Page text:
DOD Major Automated Information Systems: Improvements Can Be Made in Reporting Critical Changes and Clarifying Leadership Responsibility

GAO-16-336 Published: Mar 30, 2016. Publicly Released: Mar 30, 2016.
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Highlights

What GAO Found

All 18 major automated information system (MAIS) programs that experienced a critical change to program cost, schedule, or system performance targets submitted complete reports to Congress that contained all four statutory elements, but 16 programs did not meet the requirement to report to Congress within 60 days of the program manager's submission to the senior Department of Defense (DOD) official that led to the critical change determination. Of the 16 critical change reports that exceeded the 60-days to report, 10 of the programs took over 100 days. Officials said that 60 days is too short to perform a program evaluation. Since the reports were not always timely, Congress may not have the necessary information when it is needed to make decisions. Finally, the DOD did not demonstrate that it had an internal control to ensure that MAIS programs not in compliance with reporting requirements were restricted from obligating funds on major contracts as required by law.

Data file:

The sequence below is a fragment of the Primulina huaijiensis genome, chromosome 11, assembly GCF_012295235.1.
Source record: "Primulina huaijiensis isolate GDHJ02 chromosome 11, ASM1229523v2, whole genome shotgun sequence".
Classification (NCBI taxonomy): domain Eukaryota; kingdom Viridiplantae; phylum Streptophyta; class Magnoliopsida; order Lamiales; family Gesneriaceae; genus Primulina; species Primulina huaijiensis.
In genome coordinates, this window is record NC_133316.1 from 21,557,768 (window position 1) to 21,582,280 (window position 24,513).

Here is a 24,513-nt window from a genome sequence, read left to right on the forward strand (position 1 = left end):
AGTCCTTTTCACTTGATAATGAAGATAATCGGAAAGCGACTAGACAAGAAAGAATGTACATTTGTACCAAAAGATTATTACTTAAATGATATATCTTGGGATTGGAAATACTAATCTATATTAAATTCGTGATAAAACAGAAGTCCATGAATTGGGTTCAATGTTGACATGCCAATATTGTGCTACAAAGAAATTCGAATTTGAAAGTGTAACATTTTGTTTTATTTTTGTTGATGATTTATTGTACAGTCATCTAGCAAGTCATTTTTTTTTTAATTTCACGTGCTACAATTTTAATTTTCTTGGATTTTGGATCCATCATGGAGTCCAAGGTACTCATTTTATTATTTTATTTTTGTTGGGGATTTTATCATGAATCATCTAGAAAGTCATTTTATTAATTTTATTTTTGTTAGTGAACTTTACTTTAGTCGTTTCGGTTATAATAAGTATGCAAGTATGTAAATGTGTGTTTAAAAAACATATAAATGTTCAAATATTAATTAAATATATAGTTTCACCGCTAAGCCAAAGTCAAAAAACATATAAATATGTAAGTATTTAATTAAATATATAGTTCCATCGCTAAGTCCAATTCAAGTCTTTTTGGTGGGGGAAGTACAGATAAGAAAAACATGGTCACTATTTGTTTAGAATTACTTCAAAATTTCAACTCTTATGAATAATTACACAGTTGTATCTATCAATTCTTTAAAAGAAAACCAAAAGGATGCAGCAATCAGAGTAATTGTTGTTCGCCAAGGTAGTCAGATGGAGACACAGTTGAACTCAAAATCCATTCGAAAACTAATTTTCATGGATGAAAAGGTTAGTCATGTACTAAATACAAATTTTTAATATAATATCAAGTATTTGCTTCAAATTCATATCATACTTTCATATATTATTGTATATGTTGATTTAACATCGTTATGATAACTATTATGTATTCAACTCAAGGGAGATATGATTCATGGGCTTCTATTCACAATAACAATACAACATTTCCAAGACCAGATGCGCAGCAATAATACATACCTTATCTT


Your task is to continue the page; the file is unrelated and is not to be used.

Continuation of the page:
All three MAIS programs GAO selected to review experienced changes in their cost and schedule estimates, and one program did not fully meet its technical performance targets (see table).

Table: Extent of Changes in Cost and Schedule Estimates, and the Results of Technical Performance Targets (from the First Acquisition Program Baseline Estimate)

Program

Cost increase

Schedule change

Met technical performance targets?

Army

program

$368 million (19%)

3 months (full deployment)

Navy

program

$1.66 billion (477%)

13 years 9 months (full deployment)a

Air Force

program

$129 million (9%)

6 months (milestone C)

 

Source: GAO analysis of data provided by DOD officials. | GAO-16-336

a Delay was attributed to a major change in project scope and restructuring of the program.

The three selected programs implemented all seven IT acquisition best practices for risk management, and most of the best practices were implemented for requirements management: the Army and Navy implemented three of five best practices and the Air Force implemented four of five best practices. For example, the Army program did not adequately manage requirements changes and ensure that deliverables were in alignment with requirements. Until the programs fully implement best practices for requirements management, management of development efforts will likely be impaired.